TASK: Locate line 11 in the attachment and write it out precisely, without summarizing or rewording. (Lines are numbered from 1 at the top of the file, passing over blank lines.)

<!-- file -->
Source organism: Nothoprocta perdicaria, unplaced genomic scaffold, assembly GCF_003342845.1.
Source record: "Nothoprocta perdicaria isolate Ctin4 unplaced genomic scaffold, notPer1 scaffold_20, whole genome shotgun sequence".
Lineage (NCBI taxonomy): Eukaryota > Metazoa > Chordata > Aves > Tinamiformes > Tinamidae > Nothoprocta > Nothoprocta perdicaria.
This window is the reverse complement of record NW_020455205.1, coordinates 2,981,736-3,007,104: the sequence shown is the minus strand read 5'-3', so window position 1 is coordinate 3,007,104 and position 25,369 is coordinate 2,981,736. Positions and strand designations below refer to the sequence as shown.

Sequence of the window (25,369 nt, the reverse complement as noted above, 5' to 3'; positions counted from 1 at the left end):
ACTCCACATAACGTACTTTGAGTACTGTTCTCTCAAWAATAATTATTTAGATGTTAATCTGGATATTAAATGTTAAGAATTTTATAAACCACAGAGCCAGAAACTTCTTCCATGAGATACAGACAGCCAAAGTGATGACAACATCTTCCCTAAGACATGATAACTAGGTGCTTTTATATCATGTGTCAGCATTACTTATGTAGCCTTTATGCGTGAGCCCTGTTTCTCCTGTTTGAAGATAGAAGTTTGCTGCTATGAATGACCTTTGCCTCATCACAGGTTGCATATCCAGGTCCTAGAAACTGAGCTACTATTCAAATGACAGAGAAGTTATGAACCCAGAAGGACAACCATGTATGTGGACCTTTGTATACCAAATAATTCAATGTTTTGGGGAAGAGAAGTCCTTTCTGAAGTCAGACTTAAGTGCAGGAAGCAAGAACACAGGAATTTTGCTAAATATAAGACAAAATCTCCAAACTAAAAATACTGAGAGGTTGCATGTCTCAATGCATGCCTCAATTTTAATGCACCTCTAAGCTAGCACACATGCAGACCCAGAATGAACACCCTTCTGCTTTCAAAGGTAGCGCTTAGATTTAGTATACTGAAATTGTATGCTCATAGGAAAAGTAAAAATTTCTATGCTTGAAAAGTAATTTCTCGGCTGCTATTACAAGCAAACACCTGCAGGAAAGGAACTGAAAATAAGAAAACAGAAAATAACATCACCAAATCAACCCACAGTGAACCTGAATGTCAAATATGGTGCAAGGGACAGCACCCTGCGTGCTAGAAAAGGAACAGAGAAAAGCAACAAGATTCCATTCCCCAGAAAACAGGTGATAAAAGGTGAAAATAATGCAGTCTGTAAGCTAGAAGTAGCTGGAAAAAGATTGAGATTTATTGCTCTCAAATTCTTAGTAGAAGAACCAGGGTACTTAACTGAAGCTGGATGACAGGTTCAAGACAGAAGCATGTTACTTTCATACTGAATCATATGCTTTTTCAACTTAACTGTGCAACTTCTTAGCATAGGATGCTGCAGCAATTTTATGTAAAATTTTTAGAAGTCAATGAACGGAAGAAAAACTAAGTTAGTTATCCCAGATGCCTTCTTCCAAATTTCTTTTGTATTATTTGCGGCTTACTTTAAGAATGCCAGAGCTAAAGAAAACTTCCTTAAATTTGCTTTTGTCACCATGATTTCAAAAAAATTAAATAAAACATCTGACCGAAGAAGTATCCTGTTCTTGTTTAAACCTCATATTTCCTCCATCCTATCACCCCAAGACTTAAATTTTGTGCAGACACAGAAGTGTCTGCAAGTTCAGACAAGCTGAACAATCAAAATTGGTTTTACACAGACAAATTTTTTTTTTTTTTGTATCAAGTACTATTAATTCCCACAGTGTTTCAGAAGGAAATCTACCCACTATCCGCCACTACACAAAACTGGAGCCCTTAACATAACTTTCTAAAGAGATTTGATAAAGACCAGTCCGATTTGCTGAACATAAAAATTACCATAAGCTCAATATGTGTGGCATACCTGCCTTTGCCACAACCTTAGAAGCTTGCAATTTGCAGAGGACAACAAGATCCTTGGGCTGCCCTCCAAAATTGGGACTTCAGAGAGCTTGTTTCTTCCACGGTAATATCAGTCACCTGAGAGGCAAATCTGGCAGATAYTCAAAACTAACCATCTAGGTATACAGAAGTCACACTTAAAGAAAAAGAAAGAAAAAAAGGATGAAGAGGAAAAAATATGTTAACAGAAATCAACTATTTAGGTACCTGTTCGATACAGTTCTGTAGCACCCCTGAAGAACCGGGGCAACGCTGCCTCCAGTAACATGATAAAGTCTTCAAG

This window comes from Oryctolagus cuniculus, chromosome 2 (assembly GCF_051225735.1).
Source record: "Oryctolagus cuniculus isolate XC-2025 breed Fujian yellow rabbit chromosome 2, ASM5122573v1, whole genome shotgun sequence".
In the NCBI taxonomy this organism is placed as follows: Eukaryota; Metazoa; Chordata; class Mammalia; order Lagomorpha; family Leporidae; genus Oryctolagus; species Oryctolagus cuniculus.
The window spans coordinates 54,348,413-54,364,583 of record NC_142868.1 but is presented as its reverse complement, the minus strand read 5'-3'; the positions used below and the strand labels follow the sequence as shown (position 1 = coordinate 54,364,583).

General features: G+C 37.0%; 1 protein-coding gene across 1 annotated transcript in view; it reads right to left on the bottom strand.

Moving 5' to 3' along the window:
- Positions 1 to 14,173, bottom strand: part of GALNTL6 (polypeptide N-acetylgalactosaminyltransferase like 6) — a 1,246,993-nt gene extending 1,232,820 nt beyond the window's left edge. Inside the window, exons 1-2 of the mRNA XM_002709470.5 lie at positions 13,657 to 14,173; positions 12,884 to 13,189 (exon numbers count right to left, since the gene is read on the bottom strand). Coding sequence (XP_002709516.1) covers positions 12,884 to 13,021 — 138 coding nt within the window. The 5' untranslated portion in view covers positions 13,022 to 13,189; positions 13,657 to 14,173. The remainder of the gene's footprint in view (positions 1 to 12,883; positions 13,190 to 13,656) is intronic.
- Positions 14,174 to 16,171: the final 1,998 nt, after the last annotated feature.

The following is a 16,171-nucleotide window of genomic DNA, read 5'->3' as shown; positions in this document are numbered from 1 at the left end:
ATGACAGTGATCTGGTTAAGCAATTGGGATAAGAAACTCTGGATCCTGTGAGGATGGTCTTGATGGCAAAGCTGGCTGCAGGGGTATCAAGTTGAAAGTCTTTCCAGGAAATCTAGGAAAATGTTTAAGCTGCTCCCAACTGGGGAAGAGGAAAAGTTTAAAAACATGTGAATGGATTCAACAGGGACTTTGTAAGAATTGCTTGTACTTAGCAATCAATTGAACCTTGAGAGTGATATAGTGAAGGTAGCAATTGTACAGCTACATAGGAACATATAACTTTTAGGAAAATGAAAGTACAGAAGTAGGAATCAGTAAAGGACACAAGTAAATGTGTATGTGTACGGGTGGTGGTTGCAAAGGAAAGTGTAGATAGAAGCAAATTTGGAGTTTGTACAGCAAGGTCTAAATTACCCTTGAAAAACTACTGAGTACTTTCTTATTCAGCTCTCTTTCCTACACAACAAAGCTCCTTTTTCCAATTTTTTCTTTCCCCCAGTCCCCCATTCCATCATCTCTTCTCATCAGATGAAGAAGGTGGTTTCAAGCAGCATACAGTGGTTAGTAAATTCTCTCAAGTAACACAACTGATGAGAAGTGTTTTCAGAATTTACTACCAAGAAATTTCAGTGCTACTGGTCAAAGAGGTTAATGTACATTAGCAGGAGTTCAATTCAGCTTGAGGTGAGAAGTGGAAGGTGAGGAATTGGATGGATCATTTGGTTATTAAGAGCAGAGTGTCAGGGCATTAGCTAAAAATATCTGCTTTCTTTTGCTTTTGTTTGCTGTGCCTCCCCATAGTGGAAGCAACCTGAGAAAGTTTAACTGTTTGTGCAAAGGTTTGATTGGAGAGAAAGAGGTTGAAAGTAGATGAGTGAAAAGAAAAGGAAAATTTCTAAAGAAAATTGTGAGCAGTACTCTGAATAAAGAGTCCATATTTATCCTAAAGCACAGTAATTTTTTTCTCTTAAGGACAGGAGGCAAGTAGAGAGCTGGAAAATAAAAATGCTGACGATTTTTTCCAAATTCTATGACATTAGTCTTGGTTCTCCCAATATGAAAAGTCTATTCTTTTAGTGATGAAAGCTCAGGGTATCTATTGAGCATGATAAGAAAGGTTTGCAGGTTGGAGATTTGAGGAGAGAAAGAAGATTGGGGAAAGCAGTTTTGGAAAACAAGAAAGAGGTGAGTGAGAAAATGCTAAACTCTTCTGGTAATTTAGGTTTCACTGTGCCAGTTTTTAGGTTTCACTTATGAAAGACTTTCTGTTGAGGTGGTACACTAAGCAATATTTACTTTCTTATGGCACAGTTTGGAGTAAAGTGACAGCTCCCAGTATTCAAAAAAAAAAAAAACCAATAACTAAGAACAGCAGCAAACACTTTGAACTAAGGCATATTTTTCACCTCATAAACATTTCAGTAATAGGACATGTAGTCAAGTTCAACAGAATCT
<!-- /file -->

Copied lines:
General features: G+C 37.0%; 1 protein-coding gene across 1 annotated transcript in view; it reads right to left on the bottom strand.